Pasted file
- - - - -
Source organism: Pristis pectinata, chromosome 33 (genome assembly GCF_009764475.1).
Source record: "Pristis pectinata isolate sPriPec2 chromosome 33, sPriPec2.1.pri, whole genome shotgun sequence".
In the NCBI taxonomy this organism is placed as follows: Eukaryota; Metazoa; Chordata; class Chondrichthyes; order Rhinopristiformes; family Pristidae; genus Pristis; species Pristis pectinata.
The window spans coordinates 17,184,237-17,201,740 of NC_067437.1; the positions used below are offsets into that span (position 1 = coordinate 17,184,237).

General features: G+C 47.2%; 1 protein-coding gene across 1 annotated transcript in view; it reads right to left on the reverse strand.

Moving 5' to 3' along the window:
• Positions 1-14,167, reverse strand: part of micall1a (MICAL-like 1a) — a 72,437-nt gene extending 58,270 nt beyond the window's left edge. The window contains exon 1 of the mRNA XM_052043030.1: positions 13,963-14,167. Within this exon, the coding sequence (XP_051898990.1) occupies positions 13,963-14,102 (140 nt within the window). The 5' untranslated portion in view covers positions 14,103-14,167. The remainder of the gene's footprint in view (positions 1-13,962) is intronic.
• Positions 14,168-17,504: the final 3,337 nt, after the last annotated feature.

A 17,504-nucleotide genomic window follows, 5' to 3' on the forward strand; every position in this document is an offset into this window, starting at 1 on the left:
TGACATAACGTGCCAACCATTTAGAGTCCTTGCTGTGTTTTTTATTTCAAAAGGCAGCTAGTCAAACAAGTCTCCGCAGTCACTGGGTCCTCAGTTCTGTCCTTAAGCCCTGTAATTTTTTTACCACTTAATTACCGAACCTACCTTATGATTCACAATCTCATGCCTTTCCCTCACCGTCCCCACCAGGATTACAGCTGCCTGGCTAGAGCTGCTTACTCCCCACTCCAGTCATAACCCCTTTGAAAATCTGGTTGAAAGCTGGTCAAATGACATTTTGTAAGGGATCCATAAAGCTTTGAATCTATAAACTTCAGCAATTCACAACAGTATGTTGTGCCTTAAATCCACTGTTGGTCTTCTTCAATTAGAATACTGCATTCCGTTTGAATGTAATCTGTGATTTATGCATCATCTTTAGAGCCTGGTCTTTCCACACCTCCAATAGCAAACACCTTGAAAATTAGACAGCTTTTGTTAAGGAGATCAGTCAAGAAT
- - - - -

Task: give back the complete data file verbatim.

Source organism: Pristis pectinata, chromosome 33 (genome assembly GCF_009764475.1).
Source record: "Pristis pectinata isolate sPriPec2 chromosome 33, sPriPec2.1.pri, whole genome shotgun sequence".
In the NCBI taxonomy this organism is placed as follows: Eukaryota; Metazoa; Chordata; class Chondrichthyes; order Rhinopristiformes; family Pristidae; genus Pristis; species Pristis pectinata.
The window spans coordinates 17,184,237-17,201,740 of NC_067437.1; the positions used below are offsets into that span (position 1 = coordinate 17,184,237).

General features: G+C 47.2%; 1 protein-coding gene across 1 annotated transcript in view; it reads right to left on the reverse strand.

Moving 5' to 3' along the window:
• Positions 1-14,167, reverse strand: part of micall1a (MICAL-like 1a) — a 72,437-nt gene extending 58,270 nt beyond the window's left edge. The window contains exon 1 of the mRNA XM_052043030.1: positions 13,963-14,167. Within this exon, the coding sequence (XP_051898990.1) occupies positions 13,963-14,102 (140 nt within the window). The 5' untranslated portion in view covers positions 14,103-14,167. The remainder of the gene's footprint in view (positions 1-13,962) is intronic.
• Positions 14,168-17,504: the final 3,337 nt, after the last annotated feature.

A 17,504-nucleotide genomic window follows, 5' to 3' on the forward strand; every position in this document is an offset into this window, starting at 1 on the left:
TGACATAACGTGCCAACCATTTAGAGTCCTTGCTGTGTTTTTTATTTCAAAAGGCAGCTAGTCAAACAAGTCTCCGCAGTCACTGGGTCCTCAGTTCTGTCCTTAAGCCCTGTAATTTTTTTACCACTTAATTACCGAACCTACCTTATGATTCACAATCTCATGCCTTTCCCTCACCGTCCCCACCAGGATTACAGCTGCCTGGCTAGAGCTGCTTACTCCCCACTCCAGTCATAACCCCTTTGAAAATCTGGTTGAAAGCTGGTCAAATGACATTTTGTAAGGGATCCATAAAGCTTTGAATCTATAAACTTCAGCAATTCACAACAGTATGTTGTGCCTTAAATCCACTGTTGGTCTTCTTCAATTAGAATACTGCATTCCGTTTGAATGTAATCTGTGATTTATGCATCATCTTTAGAGCCTGGTCTTTCCACACCTCCAATAGCAAACACCTTGAAAATTAGACAGCTTTTGTTAAGGAGATCAGTCAAGAAT